petition filed by the NGOs Gisha and Adalah, the state
agreed to supply some 63 percent of the fuel needed.
In practice, however, it provides less. In addition,
in 2010, a controversy arose between the Hamas
government and the Palestinian Authority in the West
Bank regarding payment for the fuel. The controversy
led to further reduction in the fuel supply. In early 2011,
the energy authority in the Gaza Strip began to bring
industrial fuel from Egypt, at a lower cost, through the
tunnels running under the Egyptian border.
At the end of 2011, more than one million Gazans
still relied on electricity from Israel. When there are
problems with the Israeli supply, it takes a long time
to coordinate repairs. For example, on 17 November,
one of the power lines – serving 120,000 Gazans –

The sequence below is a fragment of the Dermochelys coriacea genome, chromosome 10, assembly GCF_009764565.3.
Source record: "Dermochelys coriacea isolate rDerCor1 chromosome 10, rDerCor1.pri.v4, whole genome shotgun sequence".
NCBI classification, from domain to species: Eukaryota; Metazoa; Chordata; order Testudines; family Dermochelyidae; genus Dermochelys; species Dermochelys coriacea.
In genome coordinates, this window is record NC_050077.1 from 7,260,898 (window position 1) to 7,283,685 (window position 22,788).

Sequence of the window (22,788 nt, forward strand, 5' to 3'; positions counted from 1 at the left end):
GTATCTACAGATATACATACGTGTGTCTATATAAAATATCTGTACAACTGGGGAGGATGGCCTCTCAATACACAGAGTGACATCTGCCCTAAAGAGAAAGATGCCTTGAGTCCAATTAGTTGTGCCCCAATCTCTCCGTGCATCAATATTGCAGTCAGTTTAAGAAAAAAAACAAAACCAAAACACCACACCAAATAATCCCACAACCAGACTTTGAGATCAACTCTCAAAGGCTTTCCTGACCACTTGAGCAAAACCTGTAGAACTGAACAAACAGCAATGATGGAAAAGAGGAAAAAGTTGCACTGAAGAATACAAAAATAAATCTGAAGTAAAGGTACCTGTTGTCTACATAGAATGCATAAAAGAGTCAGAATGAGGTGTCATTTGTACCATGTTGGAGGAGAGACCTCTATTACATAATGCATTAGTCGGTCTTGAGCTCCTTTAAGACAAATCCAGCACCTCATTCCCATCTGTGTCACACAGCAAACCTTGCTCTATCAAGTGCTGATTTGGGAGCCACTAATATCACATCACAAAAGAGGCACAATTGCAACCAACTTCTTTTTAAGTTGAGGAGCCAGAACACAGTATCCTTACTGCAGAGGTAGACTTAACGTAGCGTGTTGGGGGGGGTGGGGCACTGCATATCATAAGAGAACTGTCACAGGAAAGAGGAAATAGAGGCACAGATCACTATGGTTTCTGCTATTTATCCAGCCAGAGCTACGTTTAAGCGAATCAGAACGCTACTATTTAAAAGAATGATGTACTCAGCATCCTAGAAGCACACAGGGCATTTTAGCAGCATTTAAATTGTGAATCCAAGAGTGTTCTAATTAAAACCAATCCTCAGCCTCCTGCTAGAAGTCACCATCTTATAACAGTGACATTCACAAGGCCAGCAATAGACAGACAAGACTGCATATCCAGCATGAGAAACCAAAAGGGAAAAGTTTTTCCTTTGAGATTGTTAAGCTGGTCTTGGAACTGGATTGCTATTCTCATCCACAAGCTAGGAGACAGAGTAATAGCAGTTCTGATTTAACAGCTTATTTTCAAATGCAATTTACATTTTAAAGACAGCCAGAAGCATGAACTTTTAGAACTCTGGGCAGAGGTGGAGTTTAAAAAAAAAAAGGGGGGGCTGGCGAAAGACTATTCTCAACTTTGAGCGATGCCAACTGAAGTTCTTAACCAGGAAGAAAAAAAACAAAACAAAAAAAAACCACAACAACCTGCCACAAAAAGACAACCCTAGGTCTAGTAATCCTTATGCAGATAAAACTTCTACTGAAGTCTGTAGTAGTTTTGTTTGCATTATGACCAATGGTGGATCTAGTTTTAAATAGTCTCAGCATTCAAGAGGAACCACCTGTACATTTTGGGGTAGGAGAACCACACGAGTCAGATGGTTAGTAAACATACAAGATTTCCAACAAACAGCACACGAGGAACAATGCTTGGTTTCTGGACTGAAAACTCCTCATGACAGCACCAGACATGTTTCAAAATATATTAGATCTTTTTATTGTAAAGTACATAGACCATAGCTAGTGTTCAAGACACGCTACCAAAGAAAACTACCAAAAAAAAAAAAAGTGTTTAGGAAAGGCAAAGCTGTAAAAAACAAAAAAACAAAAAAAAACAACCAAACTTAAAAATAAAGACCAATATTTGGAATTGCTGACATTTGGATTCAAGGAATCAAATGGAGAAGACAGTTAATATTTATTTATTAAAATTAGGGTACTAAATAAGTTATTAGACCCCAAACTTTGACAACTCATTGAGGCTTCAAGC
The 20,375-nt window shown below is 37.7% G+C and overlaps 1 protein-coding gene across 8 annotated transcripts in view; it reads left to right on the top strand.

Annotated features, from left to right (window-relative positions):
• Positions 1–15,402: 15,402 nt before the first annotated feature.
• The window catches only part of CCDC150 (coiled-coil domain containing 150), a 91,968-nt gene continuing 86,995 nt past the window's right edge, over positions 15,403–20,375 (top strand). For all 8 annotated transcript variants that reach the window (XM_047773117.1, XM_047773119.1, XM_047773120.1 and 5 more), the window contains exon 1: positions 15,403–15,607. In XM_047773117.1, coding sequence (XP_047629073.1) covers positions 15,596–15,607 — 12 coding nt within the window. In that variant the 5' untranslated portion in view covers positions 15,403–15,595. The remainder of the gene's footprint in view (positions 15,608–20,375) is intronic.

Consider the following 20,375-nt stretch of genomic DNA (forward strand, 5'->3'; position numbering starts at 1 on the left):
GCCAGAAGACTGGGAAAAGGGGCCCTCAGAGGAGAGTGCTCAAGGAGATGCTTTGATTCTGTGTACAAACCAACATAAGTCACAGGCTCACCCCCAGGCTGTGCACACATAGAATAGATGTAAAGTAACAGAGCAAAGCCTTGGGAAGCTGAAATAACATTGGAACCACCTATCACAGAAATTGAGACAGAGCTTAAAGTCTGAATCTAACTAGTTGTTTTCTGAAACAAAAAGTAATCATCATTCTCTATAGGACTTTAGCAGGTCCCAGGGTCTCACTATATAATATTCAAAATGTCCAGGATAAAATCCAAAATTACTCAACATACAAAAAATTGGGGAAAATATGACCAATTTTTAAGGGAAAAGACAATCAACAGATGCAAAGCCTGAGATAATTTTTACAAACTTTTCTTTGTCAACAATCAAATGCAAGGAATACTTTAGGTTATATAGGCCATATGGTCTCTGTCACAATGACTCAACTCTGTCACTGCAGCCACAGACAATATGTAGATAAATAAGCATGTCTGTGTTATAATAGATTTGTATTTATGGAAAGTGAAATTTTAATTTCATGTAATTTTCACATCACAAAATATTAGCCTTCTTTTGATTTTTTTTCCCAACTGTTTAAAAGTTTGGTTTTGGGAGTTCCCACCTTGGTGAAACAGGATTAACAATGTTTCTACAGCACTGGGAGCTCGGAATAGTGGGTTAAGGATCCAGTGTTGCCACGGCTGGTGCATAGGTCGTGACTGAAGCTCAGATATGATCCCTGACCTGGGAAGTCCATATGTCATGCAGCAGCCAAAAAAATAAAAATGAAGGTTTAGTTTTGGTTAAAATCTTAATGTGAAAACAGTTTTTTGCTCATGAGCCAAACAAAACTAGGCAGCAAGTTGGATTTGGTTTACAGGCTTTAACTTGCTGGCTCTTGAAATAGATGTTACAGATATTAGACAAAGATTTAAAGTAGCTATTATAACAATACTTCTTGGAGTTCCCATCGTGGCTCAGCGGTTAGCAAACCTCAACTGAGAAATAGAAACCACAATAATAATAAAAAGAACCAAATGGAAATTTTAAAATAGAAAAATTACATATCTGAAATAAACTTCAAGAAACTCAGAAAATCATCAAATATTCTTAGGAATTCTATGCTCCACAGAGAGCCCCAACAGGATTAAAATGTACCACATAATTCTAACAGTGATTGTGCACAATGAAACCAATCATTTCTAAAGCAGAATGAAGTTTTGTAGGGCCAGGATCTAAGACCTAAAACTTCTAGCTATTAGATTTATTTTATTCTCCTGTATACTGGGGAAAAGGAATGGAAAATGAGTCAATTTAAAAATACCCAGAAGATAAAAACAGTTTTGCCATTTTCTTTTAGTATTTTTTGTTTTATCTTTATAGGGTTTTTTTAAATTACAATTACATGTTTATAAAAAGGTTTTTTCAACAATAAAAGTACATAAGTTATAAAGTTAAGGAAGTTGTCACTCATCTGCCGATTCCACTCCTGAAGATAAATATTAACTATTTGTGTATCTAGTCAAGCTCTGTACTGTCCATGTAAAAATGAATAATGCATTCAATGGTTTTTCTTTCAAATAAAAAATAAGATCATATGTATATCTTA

malfunctioned. It took three weeks before Israel
allowed the repair.
The situation has created a continuous gap of more
than 30 percent between electricity demand and
supply. At times of high demand, the gap can reach
> Fishermen spread nets in Gaza Port. Photo: Muhammad Sabah, B’Tselem, 1 November 2011.
45 percent. Due to the shortage, the authorities cut
the power up to eight hours a day in some areas.
The permanent shortage of electricity prevents the
proper operation of water wells and desalination
plants. All the water in Gaza is pumped from the
Coastal Aquifer, whose water quality is poor due
to years of over-pumping. Also, irregular operation
of the desalination plants has resulted in improper
desalination of some of the water supply. According
to figures of the Emergency Water, Sanitation and